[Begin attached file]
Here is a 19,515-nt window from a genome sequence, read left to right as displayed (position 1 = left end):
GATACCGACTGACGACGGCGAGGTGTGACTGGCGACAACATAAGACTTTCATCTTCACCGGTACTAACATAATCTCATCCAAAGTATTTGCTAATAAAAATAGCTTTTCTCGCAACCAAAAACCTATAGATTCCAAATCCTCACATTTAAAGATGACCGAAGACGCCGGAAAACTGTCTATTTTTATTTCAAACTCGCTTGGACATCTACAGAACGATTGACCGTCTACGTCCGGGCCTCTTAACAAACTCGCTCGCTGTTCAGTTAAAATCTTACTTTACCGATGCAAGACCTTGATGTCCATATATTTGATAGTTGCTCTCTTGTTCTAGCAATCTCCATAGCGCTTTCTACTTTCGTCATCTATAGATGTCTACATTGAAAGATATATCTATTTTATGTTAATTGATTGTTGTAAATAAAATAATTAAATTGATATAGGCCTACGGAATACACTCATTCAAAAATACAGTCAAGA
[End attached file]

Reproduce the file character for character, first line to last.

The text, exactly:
Here is a 19,515-nt window from a genome sequence, read left to right as displayed (position 1 = left end):
GATACCGACTGACGACGGCGAGGTGTGACTGGCGACAACATAAGACTTTCATCTTCACCGGTACTAACATAATCTCATCCAAAGTATTTGCTAATAAAAATAGCTTTTCTCGCAACCAAAAACCTATAGATTCCAAATCCTCACATTTAAAGATGACCGAAGACGCCGGAAAACTGTCTATTTTTATTTCAAACTCGCTTGGACATCTACAGAACGATTGACCGTCTACGTCCGGGCCTCTTAACAAACTCGCTCGCTGTTCAGTTAAAATCTTACTTTACCGATGCAAGACCTTGATGTCCATATATTTGATAGTTGCTCTCTTGTTCTAGCAATCTCCATAGCGCTTTCTACTTTCGTCATCTATAGATGTCTACATTGAAAGATATATCTATTTTATGTTAATTGATTGTTGTAAATAAAATAATTAAATTGATATAGGCCTACGGAATACACTCATTCAAAAATACAGTCAAGA